# Homework Help: Find matrix corresponding to Linear Tranformation (Orth. Projection)

1. Apr 4, 2014

### nlykkei

A linear operator L:Rn→Rn is called a projection if L^2=L. A projection L is an orthogonal projection if ker L is orthogonal to L(Rn).

I've shown that the only invertible projection is the identity map I_Rn by using function composition on the identity L2(v)=L.

Question: Now suppose that L is an orthogonal projection whose image L(Rn) has rank 1. Show there exist a unit vector v such that L is defined by the matrix vv^T. Conclude L is the orthogonal projection on S=Span(v).

I know I can write the orthogonal projection PS:Rn→S as uuT using an orthonormal basis {u} for S. And since v is a unit vector, {v} is an orthonormal basis for S, so PS=vv^T. So the only thing to show is that there exist such a vector v with the stated property ?

http://math.stackexchange.com/quest...r-v-such-that-l-is-defined-by-the-matrix-v-vt

2. Apr 4, 2014

### Dick

If L has rank 1, then L(R^n) is one dimensional, so it's spanned by a single vector w. Let v=w/|w|. Isn't that a candidate for the vector you want?

3. Apr 5, 2014

### nlykkei

Indeed it is. But how do I show that every vector in R^n is mapped equal by L and v v^T ?

I know I can write a vector h = i + j, where i lies in Span(v) and j lies in the orthogonal complement of Span(v).

Then L(h) = L(i) + L(j), but i = cv and suppose u is mapped to v: v = L(u) = L(L(u) = L(v), so v is mapped to itself.

Thus L(h) = i + L(j) - But how do I show that L(j) is mapped to 0 ? Then I have shown that every vector is mapped to its orthogonal projection on Span(v) !

Please if you know tell me, I have given this a lot of thought.

4. Apr 5, 2014

### Fredrik

Staff Emeritus
How about using the rank-nullity theorem to determine dim(ker L)?

5. Apr 5, 2014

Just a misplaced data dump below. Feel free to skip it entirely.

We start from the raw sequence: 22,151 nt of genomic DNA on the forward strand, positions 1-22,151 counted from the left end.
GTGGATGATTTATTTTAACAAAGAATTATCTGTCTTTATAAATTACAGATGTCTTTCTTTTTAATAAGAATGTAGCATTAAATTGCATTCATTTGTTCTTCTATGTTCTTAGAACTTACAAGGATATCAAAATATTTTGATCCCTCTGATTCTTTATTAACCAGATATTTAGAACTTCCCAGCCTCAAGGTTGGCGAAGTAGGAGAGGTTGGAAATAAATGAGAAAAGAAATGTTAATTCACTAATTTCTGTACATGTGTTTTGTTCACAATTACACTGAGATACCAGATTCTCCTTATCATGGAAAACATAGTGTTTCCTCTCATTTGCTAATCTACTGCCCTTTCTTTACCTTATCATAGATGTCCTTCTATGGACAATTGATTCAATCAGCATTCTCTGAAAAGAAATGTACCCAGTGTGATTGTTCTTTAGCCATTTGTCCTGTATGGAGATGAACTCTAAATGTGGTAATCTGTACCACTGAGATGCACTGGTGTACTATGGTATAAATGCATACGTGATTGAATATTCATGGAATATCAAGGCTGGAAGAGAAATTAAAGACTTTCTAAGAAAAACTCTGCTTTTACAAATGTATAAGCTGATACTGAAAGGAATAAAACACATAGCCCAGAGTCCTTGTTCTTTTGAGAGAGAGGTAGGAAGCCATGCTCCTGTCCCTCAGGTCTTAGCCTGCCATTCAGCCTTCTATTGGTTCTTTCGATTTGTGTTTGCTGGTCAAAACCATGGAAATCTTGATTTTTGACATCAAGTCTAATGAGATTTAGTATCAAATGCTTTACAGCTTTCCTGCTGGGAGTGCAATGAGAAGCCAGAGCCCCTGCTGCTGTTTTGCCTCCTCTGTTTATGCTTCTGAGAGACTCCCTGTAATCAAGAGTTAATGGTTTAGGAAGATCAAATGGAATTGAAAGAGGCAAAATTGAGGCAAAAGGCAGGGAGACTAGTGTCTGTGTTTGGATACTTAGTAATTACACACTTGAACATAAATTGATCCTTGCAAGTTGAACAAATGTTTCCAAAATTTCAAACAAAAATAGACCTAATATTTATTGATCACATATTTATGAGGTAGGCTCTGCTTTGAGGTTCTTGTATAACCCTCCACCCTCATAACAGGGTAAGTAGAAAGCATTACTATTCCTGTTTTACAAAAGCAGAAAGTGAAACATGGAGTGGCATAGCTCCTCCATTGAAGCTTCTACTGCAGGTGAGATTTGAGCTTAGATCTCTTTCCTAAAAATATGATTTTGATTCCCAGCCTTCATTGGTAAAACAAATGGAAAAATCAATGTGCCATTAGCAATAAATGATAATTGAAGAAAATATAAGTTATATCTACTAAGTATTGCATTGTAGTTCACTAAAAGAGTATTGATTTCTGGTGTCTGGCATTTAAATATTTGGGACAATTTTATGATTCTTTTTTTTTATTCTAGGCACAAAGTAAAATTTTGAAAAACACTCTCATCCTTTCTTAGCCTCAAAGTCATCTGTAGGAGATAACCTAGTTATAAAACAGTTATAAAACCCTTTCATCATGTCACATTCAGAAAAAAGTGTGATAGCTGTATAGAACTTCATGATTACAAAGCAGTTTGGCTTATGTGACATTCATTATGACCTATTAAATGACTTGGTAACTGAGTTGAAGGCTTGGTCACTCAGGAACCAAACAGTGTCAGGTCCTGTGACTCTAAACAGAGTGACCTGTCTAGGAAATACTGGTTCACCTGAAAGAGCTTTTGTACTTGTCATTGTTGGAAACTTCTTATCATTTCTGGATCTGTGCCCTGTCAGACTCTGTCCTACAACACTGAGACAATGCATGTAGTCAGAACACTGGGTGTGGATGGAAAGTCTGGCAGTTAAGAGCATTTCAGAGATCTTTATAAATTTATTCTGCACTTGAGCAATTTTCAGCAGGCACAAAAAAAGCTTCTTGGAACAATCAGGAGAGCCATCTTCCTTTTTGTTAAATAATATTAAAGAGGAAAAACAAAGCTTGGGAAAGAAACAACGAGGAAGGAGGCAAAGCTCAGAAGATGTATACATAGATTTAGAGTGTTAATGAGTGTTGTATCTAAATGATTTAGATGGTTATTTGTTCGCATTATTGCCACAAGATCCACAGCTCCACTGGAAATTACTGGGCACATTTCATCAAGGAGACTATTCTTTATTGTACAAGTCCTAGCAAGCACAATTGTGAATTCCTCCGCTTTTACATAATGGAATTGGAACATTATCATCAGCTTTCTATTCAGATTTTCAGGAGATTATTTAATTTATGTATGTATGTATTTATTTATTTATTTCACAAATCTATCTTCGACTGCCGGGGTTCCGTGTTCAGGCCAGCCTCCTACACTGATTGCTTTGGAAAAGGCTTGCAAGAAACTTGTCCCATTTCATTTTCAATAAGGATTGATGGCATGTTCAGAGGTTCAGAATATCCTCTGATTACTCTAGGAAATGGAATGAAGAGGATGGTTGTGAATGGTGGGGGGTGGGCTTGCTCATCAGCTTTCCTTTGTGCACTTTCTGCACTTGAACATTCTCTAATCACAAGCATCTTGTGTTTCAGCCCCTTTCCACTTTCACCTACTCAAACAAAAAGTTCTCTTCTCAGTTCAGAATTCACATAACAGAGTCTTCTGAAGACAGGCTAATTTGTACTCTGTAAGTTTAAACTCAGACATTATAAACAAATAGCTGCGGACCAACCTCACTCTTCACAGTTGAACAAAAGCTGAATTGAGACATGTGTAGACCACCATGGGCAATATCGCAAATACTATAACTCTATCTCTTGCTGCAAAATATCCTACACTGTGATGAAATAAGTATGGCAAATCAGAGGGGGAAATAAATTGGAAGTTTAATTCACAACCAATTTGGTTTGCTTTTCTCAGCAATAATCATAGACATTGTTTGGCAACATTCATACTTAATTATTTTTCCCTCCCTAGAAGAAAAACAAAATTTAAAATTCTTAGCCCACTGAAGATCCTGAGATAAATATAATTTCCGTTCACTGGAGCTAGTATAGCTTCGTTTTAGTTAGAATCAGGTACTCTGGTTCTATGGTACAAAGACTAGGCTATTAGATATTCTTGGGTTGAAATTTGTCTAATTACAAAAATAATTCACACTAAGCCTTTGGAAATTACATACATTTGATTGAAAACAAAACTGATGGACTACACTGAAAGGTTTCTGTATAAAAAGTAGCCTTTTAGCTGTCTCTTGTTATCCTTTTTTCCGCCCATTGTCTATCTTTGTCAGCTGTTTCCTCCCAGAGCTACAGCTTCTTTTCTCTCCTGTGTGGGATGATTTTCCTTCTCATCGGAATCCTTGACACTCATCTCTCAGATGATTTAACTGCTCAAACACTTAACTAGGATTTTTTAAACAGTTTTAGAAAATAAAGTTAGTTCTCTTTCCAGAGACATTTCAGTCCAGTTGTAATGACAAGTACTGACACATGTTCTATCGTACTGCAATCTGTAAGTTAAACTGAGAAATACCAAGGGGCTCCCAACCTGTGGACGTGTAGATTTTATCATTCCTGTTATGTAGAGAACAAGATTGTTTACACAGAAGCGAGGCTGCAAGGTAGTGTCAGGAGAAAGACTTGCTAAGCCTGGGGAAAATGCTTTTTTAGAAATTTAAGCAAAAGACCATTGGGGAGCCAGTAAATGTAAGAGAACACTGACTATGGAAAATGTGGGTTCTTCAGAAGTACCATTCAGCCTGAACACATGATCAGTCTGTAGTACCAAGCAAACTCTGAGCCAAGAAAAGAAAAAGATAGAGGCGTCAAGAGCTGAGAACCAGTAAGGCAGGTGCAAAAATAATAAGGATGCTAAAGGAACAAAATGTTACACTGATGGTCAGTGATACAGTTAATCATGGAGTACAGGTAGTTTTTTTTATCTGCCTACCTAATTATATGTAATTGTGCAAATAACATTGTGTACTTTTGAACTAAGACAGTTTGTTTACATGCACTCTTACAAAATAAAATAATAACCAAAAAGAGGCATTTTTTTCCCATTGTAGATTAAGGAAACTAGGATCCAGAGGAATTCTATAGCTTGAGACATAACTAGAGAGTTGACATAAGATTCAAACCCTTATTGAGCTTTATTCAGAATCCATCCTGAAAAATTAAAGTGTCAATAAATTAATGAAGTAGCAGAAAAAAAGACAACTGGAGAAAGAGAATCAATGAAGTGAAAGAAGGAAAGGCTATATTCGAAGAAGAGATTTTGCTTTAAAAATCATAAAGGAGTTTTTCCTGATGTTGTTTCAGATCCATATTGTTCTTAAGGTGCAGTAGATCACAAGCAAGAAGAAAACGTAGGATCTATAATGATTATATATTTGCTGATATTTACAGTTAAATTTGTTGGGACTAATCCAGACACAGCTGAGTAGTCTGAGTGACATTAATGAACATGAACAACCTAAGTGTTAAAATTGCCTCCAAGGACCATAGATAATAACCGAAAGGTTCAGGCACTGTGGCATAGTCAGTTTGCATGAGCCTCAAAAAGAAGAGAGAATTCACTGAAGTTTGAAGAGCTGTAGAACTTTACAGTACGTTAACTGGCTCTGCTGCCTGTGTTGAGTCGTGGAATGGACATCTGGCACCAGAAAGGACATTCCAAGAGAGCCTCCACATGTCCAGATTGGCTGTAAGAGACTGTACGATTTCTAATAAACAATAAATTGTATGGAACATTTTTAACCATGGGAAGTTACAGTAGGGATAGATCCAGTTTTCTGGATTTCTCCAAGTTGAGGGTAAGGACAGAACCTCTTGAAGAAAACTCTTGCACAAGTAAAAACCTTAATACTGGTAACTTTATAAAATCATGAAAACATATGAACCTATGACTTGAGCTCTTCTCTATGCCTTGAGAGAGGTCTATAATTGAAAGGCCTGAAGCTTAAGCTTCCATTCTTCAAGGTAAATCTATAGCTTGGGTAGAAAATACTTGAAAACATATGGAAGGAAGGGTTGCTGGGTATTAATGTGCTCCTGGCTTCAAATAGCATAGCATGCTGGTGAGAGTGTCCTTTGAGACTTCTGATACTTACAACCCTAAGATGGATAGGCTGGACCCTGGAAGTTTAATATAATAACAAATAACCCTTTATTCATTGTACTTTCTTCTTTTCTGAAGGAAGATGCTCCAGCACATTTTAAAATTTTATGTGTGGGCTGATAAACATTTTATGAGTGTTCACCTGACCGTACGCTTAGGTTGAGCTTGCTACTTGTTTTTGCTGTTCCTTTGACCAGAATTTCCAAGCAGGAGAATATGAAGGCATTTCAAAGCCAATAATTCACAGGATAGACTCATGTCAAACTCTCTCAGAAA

### nlykkei

dim(ker L) = n - 1, since dim(L(R^n)) = 1. But this doesn't show that L is given by v v^T for some vector v in L(R^n) ?

In the notation from above, how can I use this to conclude L(j) = 0 ?

Also I know ker L is a subset of the orthogonal complement to span(v) - But how do I show the opposite ?

6. Apr 5, 2014

### Fredrik

Staff Emeritus
I was thinking that since the orthogonal complement of span(v) is (n-1)-dimensional, and ker L is an (n-1)-dimensional subspace of that, they have to be the same.

7. Apr 5, 2014

### nlykkei

Ahh, yeah we have ker L is a subset of S := orthogonal complement of span(v) and dim(ker L) = dim(S)) implies ker L = S ?

So u in S implies L(u) = 0, so for any w in R^n we have that L(w) is mapped to the orthogonal projection of w on span(v) !

And the matrix for this transformation is indeed v v^T (using a well-known theorem)

Thanks so much !

8. Apr 5, 2014

### Fredrik

Staff Emeritus
Right. The idea is that if there's a u in S that isn't a linear combination of n-1 linearly independent vectors from ker L, then S is at least n-dimensional. So if we have also proved that S is (n-1)-dimensional, we have a contradiction, and can conclude that every u in S is a linear combination of vectors in ker L. This implies that S is a subset of ker L.

The problem statement tells us that ker L is a subset of S, so now (assuming that we know that ker L is a subspace) we know that S=ker L.